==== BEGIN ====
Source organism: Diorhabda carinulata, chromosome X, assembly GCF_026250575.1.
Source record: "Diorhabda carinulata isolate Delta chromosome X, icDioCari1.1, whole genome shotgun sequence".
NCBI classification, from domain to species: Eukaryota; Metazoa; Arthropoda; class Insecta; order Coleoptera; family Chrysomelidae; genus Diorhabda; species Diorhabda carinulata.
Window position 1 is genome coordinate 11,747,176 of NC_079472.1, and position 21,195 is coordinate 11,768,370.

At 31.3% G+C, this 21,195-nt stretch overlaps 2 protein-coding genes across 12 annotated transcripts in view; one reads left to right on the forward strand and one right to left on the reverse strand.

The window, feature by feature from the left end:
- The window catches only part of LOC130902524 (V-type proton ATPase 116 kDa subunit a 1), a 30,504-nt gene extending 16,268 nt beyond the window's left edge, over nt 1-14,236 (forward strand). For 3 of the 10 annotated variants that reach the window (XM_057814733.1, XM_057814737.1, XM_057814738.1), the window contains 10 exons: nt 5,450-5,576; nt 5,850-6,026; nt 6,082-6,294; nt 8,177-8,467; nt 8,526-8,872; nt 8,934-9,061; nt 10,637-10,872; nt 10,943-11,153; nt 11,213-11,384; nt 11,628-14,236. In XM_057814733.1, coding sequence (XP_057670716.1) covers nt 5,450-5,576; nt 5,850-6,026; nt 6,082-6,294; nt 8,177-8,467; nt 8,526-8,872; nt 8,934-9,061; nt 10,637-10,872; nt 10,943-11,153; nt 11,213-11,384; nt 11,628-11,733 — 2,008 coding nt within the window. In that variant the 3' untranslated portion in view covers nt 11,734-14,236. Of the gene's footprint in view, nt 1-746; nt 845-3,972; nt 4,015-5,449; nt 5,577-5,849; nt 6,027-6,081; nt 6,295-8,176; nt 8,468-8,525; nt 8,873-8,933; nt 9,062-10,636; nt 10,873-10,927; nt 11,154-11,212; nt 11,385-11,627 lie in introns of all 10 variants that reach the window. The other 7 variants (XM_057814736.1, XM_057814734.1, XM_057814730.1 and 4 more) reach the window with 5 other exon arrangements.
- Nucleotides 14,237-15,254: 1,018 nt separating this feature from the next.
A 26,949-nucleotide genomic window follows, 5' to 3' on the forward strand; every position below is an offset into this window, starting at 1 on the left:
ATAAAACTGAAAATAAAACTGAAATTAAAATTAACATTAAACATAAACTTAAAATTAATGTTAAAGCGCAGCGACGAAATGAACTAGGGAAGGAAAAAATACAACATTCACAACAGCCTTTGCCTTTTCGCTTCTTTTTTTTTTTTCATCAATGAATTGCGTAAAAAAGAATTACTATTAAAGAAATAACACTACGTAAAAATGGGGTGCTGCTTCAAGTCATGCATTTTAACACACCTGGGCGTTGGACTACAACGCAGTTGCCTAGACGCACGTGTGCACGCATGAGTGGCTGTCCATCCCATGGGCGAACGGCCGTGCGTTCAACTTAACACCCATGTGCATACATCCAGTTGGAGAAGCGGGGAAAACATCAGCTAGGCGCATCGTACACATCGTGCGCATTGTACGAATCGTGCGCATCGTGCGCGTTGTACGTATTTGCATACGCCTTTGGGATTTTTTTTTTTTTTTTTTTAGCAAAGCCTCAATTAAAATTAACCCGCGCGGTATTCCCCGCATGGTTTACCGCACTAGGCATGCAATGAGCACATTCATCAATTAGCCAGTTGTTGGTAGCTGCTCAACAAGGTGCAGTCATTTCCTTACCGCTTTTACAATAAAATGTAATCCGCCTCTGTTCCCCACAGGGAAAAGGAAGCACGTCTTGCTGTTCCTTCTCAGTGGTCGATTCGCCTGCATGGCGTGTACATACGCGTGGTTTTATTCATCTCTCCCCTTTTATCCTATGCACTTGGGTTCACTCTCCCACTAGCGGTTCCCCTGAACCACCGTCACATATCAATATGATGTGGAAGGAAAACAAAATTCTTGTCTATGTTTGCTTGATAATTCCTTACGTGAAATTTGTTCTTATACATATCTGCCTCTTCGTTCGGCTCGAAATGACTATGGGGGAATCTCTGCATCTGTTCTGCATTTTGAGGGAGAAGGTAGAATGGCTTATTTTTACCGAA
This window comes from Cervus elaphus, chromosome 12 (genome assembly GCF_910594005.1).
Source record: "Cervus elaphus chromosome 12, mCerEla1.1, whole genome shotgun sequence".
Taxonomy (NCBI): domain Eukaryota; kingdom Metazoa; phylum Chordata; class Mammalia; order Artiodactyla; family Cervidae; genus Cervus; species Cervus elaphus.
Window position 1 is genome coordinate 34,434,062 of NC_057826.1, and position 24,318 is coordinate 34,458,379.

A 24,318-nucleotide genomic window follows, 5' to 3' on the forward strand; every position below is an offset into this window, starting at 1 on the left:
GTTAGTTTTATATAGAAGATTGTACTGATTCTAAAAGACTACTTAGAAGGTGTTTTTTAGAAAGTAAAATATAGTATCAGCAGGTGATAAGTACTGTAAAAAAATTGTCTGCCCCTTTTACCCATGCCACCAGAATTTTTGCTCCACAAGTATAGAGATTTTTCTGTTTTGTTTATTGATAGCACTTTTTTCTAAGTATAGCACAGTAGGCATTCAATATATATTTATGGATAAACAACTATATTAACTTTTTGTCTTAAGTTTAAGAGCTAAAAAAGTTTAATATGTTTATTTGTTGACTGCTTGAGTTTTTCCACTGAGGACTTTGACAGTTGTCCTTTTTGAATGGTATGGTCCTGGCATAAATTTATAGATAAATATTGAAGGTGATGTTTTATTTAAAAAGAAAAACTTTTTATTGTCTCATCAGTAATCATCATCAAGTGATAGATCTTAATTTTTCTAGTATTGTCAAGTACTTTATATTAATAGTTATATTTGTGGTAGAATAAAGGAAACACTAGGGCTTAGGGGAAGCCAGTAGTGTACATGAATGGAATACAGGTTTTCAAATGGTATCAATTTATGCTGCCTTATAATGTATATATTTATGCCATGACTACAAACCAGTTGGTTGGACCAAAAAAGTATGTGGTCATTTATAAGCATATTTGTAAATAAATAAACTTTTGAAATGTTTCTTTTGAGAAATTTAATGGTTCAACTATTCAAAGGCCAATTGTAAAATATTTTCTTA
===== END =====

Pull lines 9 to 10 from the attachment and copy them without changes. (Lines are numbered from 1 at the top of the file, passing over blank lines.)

A 26,949-nucleotide genomic window follows, 5' to 3' on the forward strand; every position below is an offset into this window, starting at 1 on the left:
ATAAAACTGAAAATAAAACTGAAATTAAAATTAACATTAAACATAAACTTAAAATTAATGTTAAAGCGCAGCGACGAAATGAACTAGGGAAGGAAAAAATACAACATTCACAACAGCCTTTGCCTTTTCGCTTCTTTTTTTTTTTTCATCAATGAATTGCGTAAAAAAGAATTACTATTAAAGAAATAACACTACGTAAAAATGGGGTGCTGCTTCAAGTCATGCATTTTAACACACCTGGGCGTTGGACTACAACGCAGTTGCCTAGACGCACGTGTGCACGCATGAGTGGCTGTCCATCCCATGGGCGAACGGCCGTGCGTTCAACTTAACACCCATGTGCATACATCCAGTTGGAGAAGCGGGGAAAACATCAGCTAGGCGCATCGTACACATCGTGCGCATTGTACGAATCGTGCGCATCGTGCGCGTTGTACGTATTTGCATACGCCTTTGGGATTTTTTTTTTTTTTTTTTTAGCAAAGCCTCAATTAAAATTAACCCGCGCGGTATTCCCCGCATGGTTTACCGCACTAGGCATGCAATGAGCACATTCATCAATTAGCCAGTTGTTGGTAGCTGCTCAACAAGGTGCAGTCATTTCCTTACCGCTTTTACAATAAAATGTAATCCGCCTCTGTTCCCCACAGGGAAAAGGAAGCACGTCTTGCTGTTCCTTCTCAGTGGTCGATTCGCCTGCATGGCGTGTACATACGCGTGGTTTTATTCATCTCTCCCCTTTTATCCTATGCACTTGGGTTCACTCTCCCACTAGCGGTTCCCCTGAACCACCGTCACATATCAATATGATGTGGAAGGAAAACAAAATTCTTGTCTATGTTTGCTTGATAATTCCTTACGTGAAATTTGTTCTTATACATATCTGCCTCTTCGTTCGGCTCGAAATGACTATGGGGGAATCTCTGCATCTGTTCTGCATTTTGAGGGAGAAGGTAGAATGGCTTATTTTTACCGAA